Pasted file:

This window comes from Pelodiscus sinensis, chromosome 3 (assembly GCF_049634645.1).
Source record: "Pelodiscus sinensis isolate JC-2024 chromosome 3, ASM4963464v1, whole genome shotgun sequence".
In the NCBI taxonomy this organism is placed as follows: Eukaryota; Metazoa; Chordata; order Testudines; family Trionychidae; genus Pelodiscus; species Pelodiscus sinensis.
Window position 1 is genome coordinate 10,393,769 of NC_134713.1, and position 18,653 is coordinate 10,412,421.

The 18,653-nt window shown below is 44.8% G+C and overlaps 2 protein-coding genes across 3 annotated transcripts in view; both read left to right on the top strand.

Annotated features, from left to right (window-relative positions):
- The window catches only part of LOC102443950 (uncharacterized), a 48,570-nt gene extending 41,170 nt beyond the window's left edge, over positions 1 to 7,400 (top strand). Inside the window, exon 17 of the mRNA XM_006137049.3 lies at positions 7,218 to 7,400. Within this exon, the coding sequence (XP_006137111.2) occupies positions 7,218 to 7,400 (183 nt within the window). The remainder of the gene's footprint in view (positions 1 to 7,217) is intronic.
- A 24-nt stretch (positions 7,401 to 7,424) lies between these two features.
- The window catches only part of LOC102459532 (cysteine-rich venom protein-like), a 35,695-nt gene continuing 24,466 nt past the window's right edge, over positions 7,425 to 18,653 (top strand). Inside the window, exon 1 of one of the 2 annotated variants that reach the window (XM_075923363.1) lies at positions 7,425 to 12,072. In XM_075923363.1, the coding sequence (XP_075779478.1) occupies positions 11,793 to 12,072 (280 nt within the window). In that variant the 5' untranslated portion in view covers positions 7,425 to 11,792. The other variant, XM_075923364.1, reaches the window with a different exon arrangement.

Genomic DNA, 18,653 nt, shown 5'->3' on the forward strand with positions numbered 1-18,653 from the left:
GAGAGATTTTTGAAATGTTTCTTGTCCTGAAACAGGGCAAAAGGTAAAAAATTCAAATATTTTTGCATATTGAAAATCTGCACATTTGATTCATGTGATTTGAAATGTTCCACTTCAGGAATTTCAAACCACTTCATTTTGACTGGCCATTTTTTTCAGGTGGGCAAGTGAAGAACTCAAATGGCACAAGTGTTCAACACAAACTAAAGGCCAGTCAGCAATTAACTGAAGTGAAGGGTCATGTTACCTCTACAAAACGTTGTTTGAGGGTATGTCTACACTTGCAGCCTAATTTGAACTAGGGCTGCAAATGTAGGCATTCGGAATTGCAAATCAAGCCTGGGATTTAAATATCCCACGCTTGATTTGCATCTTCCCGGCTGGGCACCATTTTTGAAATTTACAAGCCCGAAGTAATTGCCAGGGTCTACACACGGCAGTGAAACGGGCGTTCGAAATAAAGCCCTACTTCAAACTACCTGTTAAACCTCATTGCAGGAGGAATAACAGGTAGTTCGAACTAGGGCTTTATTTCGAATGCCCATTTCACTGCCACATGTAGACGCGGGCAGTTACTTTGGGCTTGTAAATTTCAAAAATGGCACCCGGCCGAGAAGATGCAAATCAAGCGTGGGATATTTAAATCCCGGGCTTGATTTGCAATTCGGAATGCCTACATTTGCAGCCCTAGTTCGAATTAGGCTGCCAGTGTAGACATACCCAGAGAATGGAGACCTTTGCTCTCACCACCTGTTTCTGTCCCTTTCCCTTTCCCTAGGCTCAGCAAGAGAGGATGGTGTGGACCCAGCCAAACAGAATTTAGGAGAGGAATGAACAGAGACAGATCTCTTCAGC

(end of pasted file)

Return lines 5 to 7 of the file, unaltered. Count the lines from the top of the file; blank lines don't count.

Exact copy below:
The 18,653-nt window shown below is 44.8% G+C and overlaps 2 protein-coding genes across 3 annotated transcripts in view; both read left to right on the top strand.

Annotated features, from left to right (window-relative positions):
- The window catches only part of LOC102443950 (uncharacterized), a 48,570-nt gene extending 41,170 nt beyond the window's left edge, over positions 1 to 7,400 (top strand). Inside the window, exon 17 of the mRNA XM_006137049.3 lies at positions 7,218 to 7,400. Within this exon, the coding sequence (XP_006137111.2) occupies positions 7,218 to 7,400 (183 nt within the window). The remainder of the gene's footprint in view (positions 1 to 7,217) is intronic.